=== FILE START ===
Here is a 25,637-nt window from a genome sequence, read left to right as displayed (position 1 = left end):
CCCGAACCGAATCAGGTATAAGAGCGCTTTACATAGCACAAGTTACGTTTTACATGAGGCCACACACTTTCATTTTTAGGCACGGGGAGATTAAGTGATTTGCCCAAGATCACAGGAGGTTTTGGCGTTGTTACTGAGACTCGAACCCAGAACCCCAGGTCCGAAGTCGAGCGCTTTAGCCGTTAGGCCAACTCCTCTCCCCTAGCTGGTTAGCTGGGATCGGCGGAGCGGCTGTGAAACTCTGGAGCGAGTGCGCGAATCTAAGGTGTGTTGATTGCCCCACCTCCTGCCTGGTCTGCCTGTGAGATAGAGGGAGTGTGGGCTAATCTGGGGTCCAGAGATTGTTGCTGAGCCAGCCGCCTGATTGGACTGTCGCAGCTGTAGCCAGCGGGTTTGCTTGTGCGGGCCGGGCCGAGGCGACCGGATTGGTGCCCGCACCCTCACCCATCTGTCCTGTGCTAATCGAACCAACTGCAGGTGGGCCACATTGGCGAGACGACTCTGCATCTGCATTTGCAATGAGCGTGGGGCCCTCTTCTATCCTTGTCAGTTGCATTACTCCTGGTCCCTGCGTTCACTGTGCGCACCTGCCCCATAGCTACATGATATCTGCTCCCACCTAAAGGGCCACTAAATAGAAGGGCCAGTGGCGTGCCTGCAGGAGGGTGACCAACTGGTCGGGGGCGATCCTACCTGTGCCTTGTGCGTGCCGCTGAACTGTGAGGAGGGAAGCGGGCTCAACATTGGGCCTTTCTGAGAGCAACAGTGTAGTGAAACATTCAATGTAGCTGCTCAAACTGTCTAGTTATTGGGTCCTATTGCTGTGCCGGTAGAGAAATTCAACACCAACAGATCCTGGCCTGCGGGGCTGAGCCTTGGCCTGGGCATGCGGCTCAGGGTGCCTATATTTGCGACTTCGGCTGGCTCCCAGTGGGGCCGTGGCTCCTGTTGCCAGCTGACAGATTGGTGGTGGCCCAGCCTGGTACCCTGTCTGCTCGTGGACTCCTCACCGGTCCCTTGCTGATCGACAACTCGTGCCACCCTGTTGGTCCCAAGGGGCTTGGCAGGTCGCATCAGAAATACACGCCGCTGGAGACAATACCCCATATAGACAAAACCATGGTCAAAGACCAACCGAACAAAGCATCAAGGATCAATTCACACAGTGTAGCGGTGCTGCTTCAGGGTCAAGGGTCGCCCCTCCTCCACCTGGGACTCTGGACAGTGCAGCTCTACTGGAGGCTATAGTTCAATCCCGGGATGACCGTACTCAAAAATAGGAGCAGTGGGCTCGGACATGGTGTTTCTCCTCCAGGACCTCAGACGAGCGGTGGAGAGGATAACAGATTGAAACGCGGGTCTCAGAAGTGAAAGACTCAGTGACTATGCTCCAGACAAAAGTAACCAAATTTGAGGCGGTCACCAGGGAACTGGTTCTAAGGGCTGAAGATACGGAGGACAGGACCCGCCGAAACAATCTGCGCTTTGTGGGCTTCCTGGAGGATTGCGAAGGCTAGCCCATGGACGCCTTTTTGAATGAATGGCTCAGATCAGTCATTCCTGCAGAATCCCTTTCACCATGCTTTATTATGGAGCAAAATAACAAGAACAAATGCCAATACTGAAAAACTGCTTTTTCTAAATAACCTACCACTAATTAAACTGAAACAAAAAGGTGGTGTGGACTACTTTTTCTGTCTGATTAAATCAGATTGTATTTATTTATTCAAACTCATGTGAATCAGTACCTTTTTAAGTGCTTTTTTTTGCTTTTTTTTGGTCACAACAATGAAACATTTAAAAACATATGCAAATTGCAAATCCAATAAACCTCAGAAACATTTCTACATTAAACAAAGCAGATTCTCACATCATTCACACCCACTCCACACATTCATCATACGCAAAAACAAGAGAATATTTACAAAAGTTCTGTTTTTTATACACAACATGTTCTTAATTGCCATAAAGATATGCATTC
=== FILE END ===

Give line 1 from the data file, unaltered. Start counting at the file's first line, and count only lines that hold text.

Here is a 25,637-nt window from a genome sequence, read left to right as displayed (position 1 = left end):